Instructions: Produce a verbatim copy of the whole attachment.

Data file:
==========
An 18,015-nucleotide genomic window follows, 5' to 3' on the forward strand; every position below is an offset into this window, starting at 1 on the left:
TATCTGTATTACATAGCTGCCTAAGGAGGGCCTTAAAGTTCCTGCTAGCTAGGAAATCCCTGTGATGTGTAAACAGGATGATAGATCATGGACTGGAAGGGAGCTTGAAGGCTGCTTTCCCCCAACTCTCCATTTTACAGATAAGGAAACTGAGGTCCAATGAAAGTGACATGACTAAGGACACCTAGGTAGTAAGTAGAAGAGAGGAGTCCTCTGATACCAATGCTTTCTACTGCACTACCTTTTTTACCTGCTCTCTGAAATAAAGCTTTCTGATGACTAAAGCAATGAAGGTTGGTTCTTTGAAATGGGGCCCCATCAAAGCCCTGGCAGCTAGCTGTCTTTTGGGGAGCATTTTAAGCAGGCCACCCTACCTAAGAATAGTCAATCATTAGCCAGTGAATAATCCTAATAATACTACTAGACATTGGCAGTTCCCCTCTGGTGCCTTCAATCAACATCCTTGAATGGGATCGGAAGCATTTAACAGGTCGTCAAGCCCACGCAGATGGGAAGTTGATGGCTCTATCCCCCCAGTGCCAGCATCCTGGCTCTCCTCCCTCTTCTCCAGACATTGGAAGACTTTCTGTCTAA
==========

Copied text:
An 18,015-nucleotide genomic window follows, 5' to 3' on the forward strand; every position below is an offset into this window, starting at 1 on the left:
TATCTGTATTACATAGCTGCCTAAGGAGGGCCTTAAAGTTCCTGCTAGCTAGGAAATCCCTGTGATGTGTAAACAGGATGATAGATCATGGACTGGAAGGGAGCTTGAAGGCTGCTTTCCCCCAACTCTCCATTTTACAGATAAGGAAACTGAGGTCCAATGAAAGTGACATGACTAAGGACACCTAGGTAGTAAGTAGAAGAGAGGAGTCCTCTGATACCAATGCTTTCTACTGCACTACCTTTTTTACCTGCTCTCTGAAATAAAGCTTTCTGATGACTAAAGCAATGAAGGTTGGTTCTTTGAAATGGGGCCCCATCAAAGCCCTGGCAGCTAGCTGTCTTTTGGGGAGCATTTTAAGCAGGCCACCCTACCTAAGAATAGTCAATCATTAGCCAGTGAATAATCCTAATAATACTACTAGACATTGGCAGTTCCCCTCTGGTGCCTTCAATCAACATCCTTGAATGGGATCGGAAGCATTTAACAGGTCGTCAAGCCCACGCAGATGGGAAGTTGATGGCTCTATCCCCCCAGTGCCAGCATCCTGGCTCTCCTCCCTCTTCTCCAGACATTGGAAGACTTTCTGTCTAA